Dead Congregation's 2008 debut Graves of the Archangels was among the more popular of the 90s death metal throwbacks, and I surely know a number of folks on and off-line who continue to sing its praises to this day, though I was not particularly enamored with it to the point that I could share in the cheers. Basically well done Incantation worship tempered with the shifting energies of NY standbys Immolation, the speed and temerity of vintage Morbid Angel (first three albums) and a smattering of other, more obscure acts like Rottrevore, that album was consistent and solid material which only fell short in terms of how the songs resonated with me. As a follower of the genre since its birth, I still have that notion implanted of me that when I want to hear a death metal record, I want great songs, and the Greeks' material sort of all flows together, cohering into an album on which individual tracks don't have a whole lot of distinction from one another. Promulgation of the Fall follows suite, though after a six year hiatus, mother fuckers be so hungry for this sound that they are very likely to devour it. This will be an album of the year upon many a short list come December, but not for this author...

That said, it would be remiss for me to sell short the strengths of this quartet. Promulgation is one damn level playing field, that level being one of the substrata of Inferno. The production on this disc is pretty much Incantation's last outing, the dissonance, twisting melodies and force of the rhythm guitar chords work in perfect unison, while the drumming here is of a more innately brutal and technical leaning than what you expect out of many cavern core/occult death metal bands. It's just much cleaner and less crashy than you might expect. The bass isn't the thickest, but it's stuffed with enough bacon to satisfy its own presence, and the Pillard-ian gutturals also have enough depth and resonance to compete with the busier goings-on in the rest of the band. Structurally, the Greeks a good deal more variation than most of their peers, oozing from slower, roiling grooves to storming blast bursts and loads of tremolo picked guitars which summon forth the 90s. There is an impressive sense of balance, a very measured element to the songwriting that makes it seem like an album which took so long to produce...nothing feels cheap or fucked around or boring, and they almost never take the 'easy' way out with riffs that are less than busy, textured or atmosphere in how they fit one another like pieces of a subterranean, cryptic puzzle.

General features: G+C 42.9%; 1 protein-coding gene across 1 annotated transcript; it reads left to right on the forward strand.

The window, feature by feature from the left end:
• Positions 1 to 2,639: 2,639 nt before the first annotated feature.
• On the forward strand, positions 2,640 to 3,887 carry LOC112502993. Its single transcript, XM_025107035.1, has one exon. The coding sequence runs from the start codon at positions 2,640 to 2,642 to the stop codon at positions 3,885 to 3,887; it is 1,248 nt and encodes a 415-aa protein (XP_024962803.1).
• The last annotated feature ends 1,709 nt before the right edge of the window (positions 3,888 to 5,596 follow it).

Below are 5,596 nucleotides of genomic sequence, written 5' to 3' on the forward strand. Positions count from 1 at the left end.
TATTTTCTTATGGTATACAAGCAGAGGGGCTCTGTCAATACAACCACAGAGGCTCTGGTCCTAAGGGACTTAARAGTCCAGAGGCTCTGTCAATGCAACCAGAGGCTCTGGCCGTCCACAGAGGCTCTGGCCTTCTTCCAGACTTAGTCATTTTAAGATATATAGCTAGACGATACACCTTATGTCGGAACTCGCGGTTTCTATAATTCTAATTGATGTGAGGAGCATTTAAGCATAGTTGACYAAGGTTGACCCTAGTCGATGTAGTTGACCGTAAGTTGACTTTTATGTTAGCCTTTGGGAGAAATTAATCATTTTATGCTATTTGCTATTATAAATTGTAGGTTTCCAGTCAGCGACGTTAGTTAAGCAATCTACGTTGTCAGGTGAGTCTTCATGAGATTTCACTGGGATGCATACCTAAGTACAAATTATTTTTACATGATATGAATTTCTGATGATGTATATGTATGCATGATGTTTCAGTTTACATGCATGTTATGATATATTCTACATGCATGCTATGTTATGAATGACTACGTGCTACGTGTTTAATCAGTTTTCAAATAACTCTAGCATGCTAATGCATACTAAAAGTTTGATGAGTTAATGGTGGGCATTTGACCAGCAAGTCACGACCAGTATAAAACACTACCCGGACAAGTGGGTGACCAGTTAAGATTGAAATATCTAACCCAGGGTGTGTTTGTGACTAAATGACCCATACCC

But ultimately, where Dead Congregation excels in a more professional and complete package than so many similar bands of the last 5-10 years, the song quality here still seems to evade me. Most of the tremolo riffs are mere derivatives of a million that predate them, without offering catchier or more unexpected note choices. The best I can say is they rarely wear out their welcome, and the band does perform with a lot cleaner skill than others who go for bulkier saturated distortion or far too reverb laden leads and vocals. How the Greeks paced this out was rather smart, interspersing the more atmospheric tunes like "Promulgation..." itself in with their busier, frenzied counterparts, but even then I just wasn't hearing riffs that stuck with me for very long. The blasted parts are rarely very interesting beyond their tight execution, the floods of melodic chords there just hammer away into a void of disinterest, rather than shimmering up from the depths with a hellish pallor. The lyrics were actually quite well written, often quotable, and a nice match for the aesthetics of the songwriting, but I often felt like the delicate balance of atmosphere and aggression was much stronger than the notes themselves, and wound up having a lukewarm reaction not unlike the one I felt for Disma's debut, which was another heavily hyped release post-Incantation, though slower and more crushing.